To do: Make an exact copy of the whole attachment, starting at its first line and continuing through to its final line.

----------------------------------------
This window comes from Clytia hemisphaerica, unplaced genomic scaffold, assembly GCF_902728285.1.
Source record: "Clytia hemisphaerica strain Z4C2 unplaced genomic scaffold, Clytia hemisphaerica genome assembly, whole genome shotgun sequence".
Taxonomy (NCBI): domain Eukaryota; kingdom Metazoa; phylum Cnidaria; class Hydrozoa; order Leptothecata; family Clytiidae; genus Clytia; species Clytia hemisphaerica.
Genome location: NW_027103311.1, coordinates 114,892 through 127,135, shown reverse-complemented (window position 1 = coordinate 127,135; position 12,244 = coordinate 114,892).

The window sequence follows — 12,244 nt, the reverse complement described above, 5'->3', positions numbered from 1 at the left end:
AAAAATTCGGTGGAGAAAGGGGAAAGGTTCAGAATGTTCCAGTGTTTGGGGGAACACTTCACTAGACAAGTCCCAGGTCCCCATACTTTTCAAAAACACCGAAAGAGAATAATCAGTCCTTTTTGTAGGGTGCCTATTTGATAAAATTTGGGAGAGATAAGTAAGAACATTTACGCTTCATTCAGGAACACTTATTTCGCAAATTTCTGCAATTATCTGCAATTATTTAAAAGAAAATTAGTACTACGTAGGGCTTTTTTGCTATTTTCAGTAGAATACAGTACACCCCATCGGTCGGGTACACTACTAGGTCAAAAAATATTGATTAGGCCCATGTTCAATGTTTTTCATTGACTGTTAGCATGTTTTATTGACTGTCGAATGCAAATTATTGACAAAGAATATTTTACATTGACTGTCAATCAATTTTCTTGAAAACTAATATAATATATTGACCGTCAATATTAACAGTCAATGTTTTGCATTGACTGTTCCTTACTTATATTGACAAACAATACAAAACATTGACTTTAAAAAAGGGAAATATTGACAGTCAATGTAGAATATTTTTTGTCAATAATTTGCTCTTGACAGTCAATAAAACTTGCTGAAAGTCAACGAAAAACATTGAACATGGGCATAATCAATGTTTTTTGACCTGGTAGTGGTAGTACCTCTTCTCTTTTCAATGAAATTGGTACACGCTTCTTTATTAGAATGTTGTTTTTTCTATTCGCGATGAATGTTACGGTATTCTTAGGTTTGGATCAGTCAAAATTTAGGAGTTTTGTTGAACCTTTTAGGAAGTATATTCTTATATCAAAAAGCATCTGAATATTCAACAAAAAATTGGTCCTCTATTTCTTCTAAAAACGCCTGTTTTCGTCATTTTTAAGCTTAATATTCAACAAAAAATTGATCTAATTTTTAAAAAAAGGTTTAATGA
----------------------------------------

This window comes from Clytia hemisphaerica, unplaced genomic scaffold, assembly GCF_902728285.1.
Source record: "Clytia hemisphaerica strain Z4C2 unplaced genomic scaffold, Clytia hemisphaerica genome assembly, whole genome shotgun sequence".
Taxonomy (NCBI): domain Eukaryota; kingdom Metazoa; phylum Cnidaria; class Hydrozoa; order Leptothecata; family Clytiidae; genus Clytia; species Clytia hemisphaerica.
Genome location: NW_027103311.1, coordinates 114,892 through 127,135, shown reverse-complemented (window position 1 = coordinate 127,135; position 12,244 = coordinate 114,892).

The window sequence follows — 12,244 nt, the reverse complement described above, 5'->3', positions numbered from 1 at the left end:
AAAAATTCGGTGGAGAAAGGGGAAAGGTTCAGAATGTTCCAGTGTTTGGGGGAACACTTCACTAGACAAGTCCCAGGTCCCCATACTTTTCAAAAACACCGAAAGAGAATAATCAGTCCTTTTTGTAGGGTGCCTATTTGATAAAATTTGGGAGAGATAAGTAAGAACATTTACGCTTCATTCAGGAACACTTATTTCGCAAATTTCTGCAATTATCTGCAATTATTTAAAAGAAAATTAGTACTACGTAGGGCTTTTTTGCTATTTTCAGTAGAATACAGTACACCCCATCGGTCGGGTACACTACTAGGTCAAAAAATATTGATTAGGCCCATGTTCAATGTTTTTCATTGACTGTTAGCATGTTTTATTGACTGTCGAATGCAAATTATTGACAAAGAATATTTTACATTGACTGTCAATCAATTTTCTTGAAAACTAATATAATATATTGACCGTCAATATTAACAGTCAATGTTTTGCATTGACTGTTCCTTACTTATATTGACAAACAATACAAAACATTGACTTTAAAAAAGGGAAATATTGACAGTCAATGTAGAATATTTTTTGTCAATAATTTGCTCTTGACAGTCAATAAAACTTGCTGAAAGTCAACGAAAAACATTGAACATGGGCATAATCAATGTTTTTTGACCTGGTAGTGGTAGTACCTCTTCTCTTTTCAATGAAATTGGTACACGCTTCTTTATTAGAATGTTGTTTTTTCTATTCGCGATGAATGTTACGGTATTCTTAGGTTTGGATCAGTCAAAATTTAGGAGTTTTGTTGAACCTTTTAGGAAGTATATTCTTATATCAAAAAGCATCTGAATATTCAACAAAAAATTGGTCCTCTATTTCTTCTAAAAACGCCTGTTTTCGTCATTTTTAAGCTTAATATTCAACAAAAAATTGATCTAATTTTTAAAAAAAGGTTTAATGA